I came to the stadium ring with high hopes, and while we didn’t exactly crash and burn, we had a rather humbling beginning.
Part of that is my own doing, and I’ve been trying to figure out what it is that causes my anxiety. Is it a desire to please? A fear of failure? And to whom am I responsible: the clinicians, my coaches, my horse, my sport, myself?? Not to get all psycho-babble on y’all, but I do think I have this “gotta please everyone” thing going on. I wish I could forget about it!
Cathy kept encouraging me to “study the first rail”, reminiscent of Jimmy Wofford’s admonition to look at the first rail until it disappears between your horse’s ears. I realize I’m STILL looking down far too often…and to compensate, then I look too far up. It’s like looking to where you’re going in dressage rather than looking between the horse’s ears. So many things to remember in so many different contexts!
When I tried to make Paddy work, he would throw his head up. That was frustrating for me, and I think I over-reacted. Karen said he’ll stop when he realizes I have an elastic connection. Let’s hope so!
Once again, I jumped ahead (esp. in trot—I HATE jumping at the trot!). I was encouraged to let the horse’s thrust bend my hip—but “the hip bends first, THEN the hand follows”. That’s important, I think, because I tend to throw my hand when I jump. I need to think about that, then learn to FEEL it.
I’m also doing that standing on my toes thing again—Karen suggested I think about sinking my heels to the point that the soles of my boots faced the jump. I’m trying….
I was getting frustrated that I wasn’t getting Paddy in front of my leg—when we worked on cantering the related distances (first we trotted in, stopped; then trotted in, trotted out, stopped; then we trotted in, cantered out, and stopped; then we cantered in, cantered out, and stopped, this time trying to get more strides—more EVEN strides—between jumps). I could get one distance, but because he was behind my leg, I couldn’t contain the energy to adjust him. Karen could tell I was getting more and more frustrated; she kept saying “Enjoy the journey!”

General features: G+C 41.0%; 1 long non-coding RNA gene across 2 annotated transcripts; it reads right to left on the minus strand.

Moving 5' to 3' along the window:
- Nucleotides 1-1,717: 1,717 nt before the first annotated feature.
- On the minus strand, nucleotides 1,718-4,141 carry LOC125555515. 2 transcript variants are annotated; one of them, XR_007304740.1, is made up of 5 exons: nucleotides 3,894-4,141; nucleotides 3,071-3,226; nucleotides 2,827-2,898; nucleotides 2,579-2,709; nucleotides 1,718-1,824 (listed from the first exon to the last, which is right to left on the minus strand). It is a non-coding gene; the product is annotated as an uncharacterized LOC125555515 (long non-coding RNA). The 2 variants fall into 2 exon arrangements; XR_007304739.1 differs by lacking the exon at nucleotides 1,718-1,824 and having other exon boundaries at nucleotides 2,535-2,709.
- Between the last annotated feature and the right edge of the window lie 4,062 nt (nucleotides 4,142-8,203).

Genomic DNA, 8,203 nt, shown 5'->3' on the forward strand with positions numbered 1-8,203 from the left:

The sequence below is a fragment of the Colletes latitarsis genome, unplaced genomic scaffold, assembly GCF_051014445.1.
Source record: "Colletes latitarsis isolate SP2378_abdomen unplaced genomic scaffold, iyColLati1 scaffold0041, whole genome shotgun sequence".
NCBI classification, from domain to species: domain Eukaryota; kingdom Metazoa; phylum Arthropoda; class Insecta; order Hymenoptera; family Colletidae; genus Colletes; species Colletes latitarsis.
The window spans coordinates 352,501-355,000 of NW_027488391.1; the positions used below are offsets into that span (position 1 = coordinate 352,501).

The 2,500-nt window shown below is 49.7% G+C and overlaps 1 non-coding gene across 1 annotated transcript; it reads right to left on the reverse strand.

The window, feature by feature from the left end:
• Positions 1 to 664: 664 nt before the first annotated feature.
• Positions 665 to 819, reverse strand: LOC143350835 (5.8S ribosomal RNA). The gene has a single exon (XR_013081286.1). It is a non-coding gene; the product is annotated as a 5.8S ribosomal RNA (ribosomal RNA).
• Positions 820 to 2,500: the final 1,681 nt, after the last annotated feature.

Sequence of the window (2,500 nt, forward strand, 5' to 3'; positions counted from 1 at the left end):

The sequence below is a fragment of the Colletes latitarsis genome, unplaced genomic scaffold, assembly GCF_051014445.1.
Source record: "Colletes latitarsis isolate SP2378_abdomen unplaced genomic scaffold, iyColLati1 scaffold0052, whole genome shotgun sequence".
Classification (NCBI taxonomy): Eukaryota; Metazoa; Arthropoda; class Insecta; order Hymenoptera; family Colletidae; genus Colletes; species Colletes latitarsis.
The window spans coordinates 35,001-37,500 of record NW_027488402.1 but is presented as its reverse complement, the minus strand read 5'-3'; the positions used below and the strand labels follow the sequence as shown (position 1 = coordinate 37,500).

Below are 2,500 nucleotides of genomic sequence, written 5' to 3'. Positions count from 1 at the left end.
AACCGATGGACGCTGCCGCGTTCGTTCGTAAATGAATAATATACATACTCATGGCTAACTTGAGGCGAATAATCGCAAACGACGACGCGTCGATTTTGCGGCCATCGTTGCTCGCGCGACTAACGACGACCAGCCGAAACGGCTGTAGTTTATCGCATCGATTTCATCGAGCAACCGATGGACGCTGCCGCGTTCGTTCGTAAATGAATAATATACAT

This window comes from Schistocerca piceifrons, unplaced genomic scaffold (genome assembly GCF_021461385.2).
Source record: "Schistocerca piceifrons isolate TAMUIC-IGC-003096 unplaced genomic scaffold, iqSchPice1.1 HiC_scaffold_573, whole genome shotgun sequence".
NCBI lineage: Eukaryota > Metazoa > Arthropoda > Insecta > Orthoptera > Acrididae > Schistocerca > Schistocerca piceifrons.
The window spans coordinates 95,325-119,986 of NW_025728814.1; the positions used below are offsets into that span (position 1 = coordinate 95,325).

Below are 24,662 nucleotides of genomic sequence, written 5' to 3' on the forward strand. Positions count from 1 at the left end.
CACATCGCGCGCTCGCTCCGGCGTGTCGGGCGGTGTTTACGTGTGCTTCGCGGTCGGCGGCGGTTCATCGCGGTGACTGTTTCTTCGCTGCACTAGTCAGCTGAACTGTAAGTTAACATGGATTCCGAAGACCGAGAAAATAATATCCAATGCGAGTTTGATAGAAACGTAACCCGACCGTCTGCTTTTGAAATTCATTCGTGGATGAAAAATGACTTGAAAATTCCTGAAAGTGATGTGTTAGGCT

Finally Karen stopped me and said “I want you to make him GO down that long side—pretend you’re a kid! Scream, yell, kick!”
Well, it worked. I think I scared Karen because I REALLY got going!
Next, she said, “do it again, but this time just lean forward, give with your elbows, and allow”. Once again, Paddy rose to the occasion, and we finally got going.
Once he got going, I could bring him back, and we could actually adjust our distances. What a great feeling! I’m still not in as much control of it as I’d like to be, but it felt GREAT.
After the related distances, we did some “S-curves”, then we did a course. I was a bit worried that I’d “lose” the great energy we’d gotten, but we didn’t; we had a great course. “Look at you!” Karen said at the end. My, did that feel good.
I have to remember NOT to stop my hip before the jump, to keep my legs at the girth, heels down, and the balls of my feet in the stirrup—she said my feet were too deep. Also, I tend to throw my reins away over the jump (esp. if I jump ahead). WORK ON THAT!